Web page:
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Speech: The NSW Biosecurity Bill 2015

Speeches in Parliament
Lee Rhiannon 15 Sep 2015

Senator RHIANNON (New South Wales) (21:23):

The recent passing of the Biosecurity Bill 2015 in New South Wales has the potential to set a worrying precedent for the criminalisation of whistleblowing by animal activists in Australia. The movers of the New South Wales bill claim that it offers integral biosecurity protections across the state. That may be true; however, hidden in this bill are shoddy ag-gag provisions that aim to stifle the rights of people-activists and consumers alike-to speak out and learn about animal cruelty. Ag-gag laws aim to stop animal advocates investigating industrial scale animal cruelty, by raising penalties against activists who engage in undercover operations. The New South Wales Biosecurity Bill could see animal cruelty whistleblowers hit with a fine of $1.1 million, imprisonment for three years or both. How extreme is that?

Undercover operations led by animal activists are integral to letting the community learn about the realities of life for animals on factory farms. People say to me, 'But they're breaking the law, Lee. That's wrong.' They would not need to take those actions and they would not need to go into the farms and, at times, break the law if we had adequate animal welfare laws that were enforced. That is why we need to ensure that these ag-gag provisions do not come in. Right now, it is the courageous actions of many animal welfare activists that ensure that animal welfare issues are addressed. They are doing the jobs that governments and the various authorities are failing to do. That is why we have to speak out against these ag-gag laws.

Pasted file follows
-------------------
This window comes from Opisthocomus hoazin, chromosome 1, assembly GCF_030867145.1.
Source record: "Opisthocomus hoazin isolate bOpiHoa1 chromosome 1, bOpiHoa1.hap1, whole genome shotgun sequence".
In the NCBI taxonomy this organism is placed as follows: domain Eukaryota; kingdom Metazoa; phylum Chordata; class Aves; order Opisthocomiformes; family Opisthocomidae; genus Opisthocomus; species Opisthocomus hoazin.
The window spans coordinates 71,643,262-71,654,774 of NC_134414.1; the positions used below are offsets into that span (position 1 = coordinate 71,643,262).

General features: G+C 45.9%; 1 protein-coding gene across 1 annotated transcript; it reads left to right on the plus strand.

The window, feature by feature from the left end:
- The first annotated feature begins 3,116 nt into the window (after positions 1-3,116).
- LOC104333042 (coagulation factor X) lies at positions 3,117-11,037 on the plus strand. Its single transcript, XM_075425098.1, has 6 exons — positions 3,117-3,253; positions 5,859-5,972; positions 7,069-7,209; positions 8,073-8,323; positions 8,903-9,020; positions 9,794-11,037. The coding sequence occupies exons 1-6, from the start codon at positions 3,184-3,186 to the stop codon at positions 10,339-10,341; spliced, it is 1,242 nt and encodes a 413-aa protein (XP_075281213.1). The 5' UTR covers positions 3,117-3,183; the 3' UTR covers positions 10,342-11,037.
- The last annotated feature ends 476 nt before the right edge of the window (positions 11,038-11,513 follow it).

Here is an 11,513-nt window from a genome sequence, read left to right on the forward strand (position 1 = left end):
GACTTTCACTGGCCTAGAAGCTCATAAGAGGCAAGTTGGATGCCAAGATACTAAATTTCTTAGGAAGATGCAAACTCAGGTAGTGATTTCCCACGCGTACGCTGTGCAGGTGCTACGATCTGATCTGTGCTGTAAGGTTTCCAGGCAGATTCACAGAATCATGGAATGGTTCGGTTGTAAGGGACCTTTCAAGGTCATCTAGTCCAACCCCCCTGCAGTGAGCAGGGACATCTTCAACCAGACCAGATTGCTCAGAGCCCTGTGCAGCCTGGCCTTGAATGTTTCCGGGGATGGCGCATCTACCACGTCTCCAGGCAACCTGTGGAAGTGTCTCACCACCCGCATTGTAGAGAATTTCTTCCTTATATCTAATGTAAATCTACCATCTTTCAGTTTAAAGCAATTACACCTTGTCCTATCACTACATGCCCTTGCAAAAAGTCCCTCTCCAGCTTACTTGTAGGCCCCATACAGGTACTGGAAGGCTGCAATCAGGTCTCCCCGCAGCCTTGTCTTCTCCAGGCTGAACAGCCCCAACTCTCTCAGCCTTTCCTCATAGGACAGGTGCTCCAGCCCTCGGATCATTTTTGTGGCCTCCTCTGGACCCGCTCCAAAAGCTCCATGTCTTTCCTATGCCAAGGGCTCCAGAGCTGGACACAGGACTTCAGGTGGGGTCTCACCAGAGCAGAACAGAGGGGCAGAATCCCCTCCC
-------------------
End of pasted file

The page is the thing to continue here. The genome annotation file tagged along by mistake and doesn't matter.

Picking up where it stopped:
If the community cannot learn about cruelty, the potential for the community to speak out to protect the welfare of animals is diminished. If the community does not speak out, there is no incentive for animal welfare reform to take place. Farmers who otherwise may have invested in measures such as giving animals access to the outdoors, larger cages for chickens or nesting materials for sows will lose their incentive, as these reforms will offer little to no return from consumers who are unaware of the harsher conditions on alternative farms that may not have invested in these welfare measures. This law will, therefore, have the potential to slow, stop or reverse animal welfare reform by reducing the ability of activists and consumers to question the suitability of animal production systems. We have seen in recent years the move of consumers away from battery cage eggs and sow stall pork. Consumers care about the standards and welfare of the products they are buying. These laws serve not only to impact on the welfare of animals and those farmers who wish to implement higher welfare standards for their animals but also on the rights of consumers to make choices they deem ethical.

It is not just the arena of intensive food animal production in which whistleblowers will be criminalised under this law. I am sure everybody would remember the Four Corners program that exposed the widespread animal cruelty occurring within the greyhound racing industry in this country. Under this proposed New South Wales legislation, activities such as those carried out by Four Corners and Animals Australia to investigate and uncover live baiting cruelty would have been impossible. The extensive program and all the vision that we saw would not have been possible, and the follow-up, which resulted in much of the cruelty ceasing and in some of those dogs being saved, would not have happened. We would not know about that now if that law was used. Greyhound Racing New South Wales, the independent body charged with overseeing animal welfare in this industry, told a 2014 New South Wales government inquiry that it had no evidence that live animals were being used as bait. Fortunately, we had courageous people go in and get that vision. Four Corners, to their credit, ran that, and there was much follow-up. I repeat this because it is so important: if Four Corners and Animals Australia had not carried out undercover investigations, the public may never have found out about this obscene cruelty. Again, with that law, that could well be the result in the future.

These excessive attempts to criminalise whistleblowing only serve to indicate that maybe there is something to hide. That is why these ag-gag laws are wrong.

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